In 1933, after almost seven years of no meetings, the ALCC gathered at Myrtle and Alex Philip’s home to decide how it was they were going to spend the $207.40 the club had accumulated over the years. It was decided that this money would go toward building a community hall that the school could use when it needed. Throughout the summer of 1933 in order to help fundraise more money for the community hall the ALCC held weekly dances. The first meeting in the new building was held by the ALCC on October 28th, 1933.

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Clipping from the Whistler Question. Precise date unknown, sometime in the 1980s.

Hard Times in Whistler: the Jardine-Neiland Family – (pt.2)

This is part two of a post on the Jardine-Neiland family. For part one, please click here.

In early July 1922 the export log prices of cedar logs collapsed and so did Thomas Neiland’s business – he had to file for bankruptcy. The family pulled up stakes and went back to North Vancouver. Later that month, Lizzie gave birth to their son, Thomas Neiland Jr. at the age of 40. For three months, Thomas looked for work in Vancouver. Eventually persuaded by both a lack of employment and his wife’s desire to return to Alta Lake, he gained financing under her name.

The Jardine-Neiland family, posing for a portrait in 1924. From left to right: Jack Jardine, Lizzie Neiland, Jenny Jardine (standing), Thomas Neiland Sr., Thomas Neiland Jr., and Bob Jardine.

The family returned to their Alpha Lake cabin, and in 1923 they moved into an old loggers cabin at 34 ½ mile that was being sold by the crown, and this became their home for the next 20 or more years. The house came with cases of milk, bags of dried beans, and slabs of bacon – according to Jenny, “the latter very much like a bit of leather.” Today, 34 1/2 mile is Whistler’s Function Junction.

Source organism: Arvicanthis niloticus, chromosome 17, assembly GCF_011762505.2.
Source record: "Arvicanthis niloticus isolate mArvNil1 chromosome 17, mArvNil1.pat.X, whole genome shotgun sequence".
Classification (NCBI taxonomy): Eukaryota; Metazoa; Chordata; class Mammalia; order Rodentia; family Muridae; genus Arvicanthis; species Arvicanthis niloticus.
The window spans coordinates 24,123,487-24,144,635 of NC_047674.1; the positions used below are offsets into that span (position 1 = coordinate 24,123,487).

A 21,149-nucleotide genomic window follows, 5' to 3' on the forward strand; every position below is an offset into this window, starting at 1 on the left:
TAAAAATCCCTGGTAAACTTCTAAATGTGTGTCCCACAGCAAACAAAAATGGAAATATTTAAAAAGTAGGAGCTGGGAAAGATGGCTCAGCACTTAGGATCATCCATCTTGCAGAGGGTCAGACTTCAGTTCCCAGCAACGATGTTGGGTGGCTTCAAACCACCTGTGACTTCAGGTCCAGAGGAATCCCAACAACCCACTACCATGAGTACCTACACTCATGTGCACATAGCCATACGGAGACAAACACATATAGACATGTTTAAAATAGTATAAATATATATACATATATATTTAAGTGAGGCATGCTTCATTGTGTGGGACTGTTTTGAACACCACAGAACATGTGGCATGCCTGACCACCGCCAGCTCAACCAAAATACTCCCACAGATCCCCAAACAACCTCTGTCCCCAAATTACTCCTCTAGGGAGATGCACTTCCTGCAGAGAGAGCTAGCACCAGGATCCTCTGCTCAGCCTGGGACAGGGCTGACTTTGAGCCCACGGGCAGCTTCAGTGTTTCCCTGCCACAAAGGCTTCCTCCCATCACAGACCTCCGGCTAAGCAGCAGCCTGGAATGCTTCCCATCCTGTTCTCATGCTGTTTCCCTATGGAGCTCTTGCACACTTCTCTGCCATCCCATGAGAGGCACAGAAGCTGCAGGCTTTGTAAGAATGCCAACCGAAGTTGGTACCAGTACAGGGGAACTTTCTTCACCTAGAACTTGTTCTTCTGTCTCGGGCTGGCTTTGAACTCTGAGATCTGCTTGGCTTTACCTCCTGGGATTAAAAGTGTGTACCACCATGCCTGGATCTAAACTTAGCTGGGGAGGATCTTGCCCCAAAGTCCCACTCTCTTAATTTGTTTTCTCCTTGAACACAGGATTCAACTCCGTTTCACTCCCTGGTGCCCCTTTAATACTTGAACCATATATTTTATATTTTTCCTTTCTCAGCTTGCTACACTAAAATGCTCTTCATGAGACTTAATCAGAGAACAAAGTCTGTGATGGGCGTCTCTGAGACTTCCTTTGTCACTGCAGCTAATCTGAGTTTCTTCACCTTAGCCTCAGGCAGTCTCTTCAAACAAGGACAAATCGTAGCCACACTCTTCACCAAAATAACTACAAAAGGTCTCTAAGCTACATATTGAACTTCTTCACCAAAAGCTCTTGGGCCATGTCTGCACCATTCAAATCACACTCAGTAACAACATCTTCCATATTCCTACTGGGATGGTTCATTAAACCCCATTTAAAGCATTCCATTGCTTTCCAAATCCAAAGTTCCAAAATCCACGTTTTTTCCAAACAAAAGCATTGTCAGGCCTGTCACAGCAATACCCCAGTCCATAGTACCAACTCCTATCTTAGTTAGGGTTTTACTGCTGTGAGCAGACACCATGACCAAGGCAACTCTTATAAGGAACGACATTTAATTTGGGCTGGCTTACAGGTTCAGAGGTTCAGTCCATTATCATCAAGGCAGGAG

Jardine-Neiland property at 34 1/2 mile (Function Junction)

Life for the Jardine-Neiland family was precarious. The children remember their mother saying, “It’s a case of feast or famine.” Sometimes business was booming, but at other times, particularly during the Great Depression, the family would have to survive on the damages payments paid to the children from the death of their father.

Jenny and Jack never went to school again after they left North Vancouver in 1921 – Jenny was eight and her brother was only six. They began working in the logging industry at the ages of twelve and ten. Although they did do lessons by correspondence, they rarely had the time or energy left to study. In her memoirs, Jenny recalls:

“I started to work out in the woods when I was 12, driving a horse – a big Clyde with a white face. Pa [Thomas Neiland] got a portable saw mill and set it up on the lower field…that meant log so many days and cut ties and lumber so many days. I lifted the slabs off as the circular saw slabbed them…We had correspondence school lessons to work on but somehow there was too many other things to do, so lessons were only done at night or if it rained.”

Life was somewhat easier for the younger children, Bob and Tom, as the school at Alta Lake opened in 1932, affording them a proper education.

The Jardine/Neiland children hauling logs to the portable sawmill at 34 1/2 mile with the aid of horses, 1926. From left to right: Jenny, Jack, Bob and Tom Jr.

They had their mother to thank, as she instigated the building of the first school in the area. In 1931, a school assessment appeared on the tax notice even though there was no school. Lizzie had three sons and one daughter of school age. Bob recalled: “When she got the tax notice of $7.50 she got real worked up as money in those days was tight. She started a movement to look into the possibility of building a school.”

Left to right: Jenny Jardine, Flossie the dog, Jack Jardine, Tom Neiland Jr. and Bob Jardine in Lizzie Neiland’s garden at 34 1/2 mile, about 1930.

In order to keep themselves fed, the family sometimes had to resort to shooting a “government cow” – the tongue-in-cheek name for a deer poached out of season. According to an interview with Bob Jardine in 1991, they weren’t the only ones – other Whistler pioneers, including Bill Bailiff and Charlie Chandler, went after “government cow” in times of desperation. It certainly didn’t make for a tasty meal out of season. In that interview with her brother, Jenny conceded, “…to tell you the truth, when I shot a deer, it was awful tasting.”

When Jenny got married in 1937 and had children of her own, life remained challenging. Her husband, Wallace, also worked in the logging industry and the couple moved around from place to place on various contracts – many of them in Alta Lake. They spent a winter in a “…tar paper shack with two rooms” at Parkhurst, with their year-old daughter, Louise. For more on the community of Parkhurst, see these earlier posts: “Family Life at Parkhurst Mill” and “Exploring Parkhurst: Whistler’s ‘Ghost Town’.”

Tom Neiland senior lived at 34 ½ mile until his death in 1949. Lizzie stayed on in Alta Lake for a few more years until it became too much for her, and she sold the property and moved on. She lived to be 102, passing away in 1984.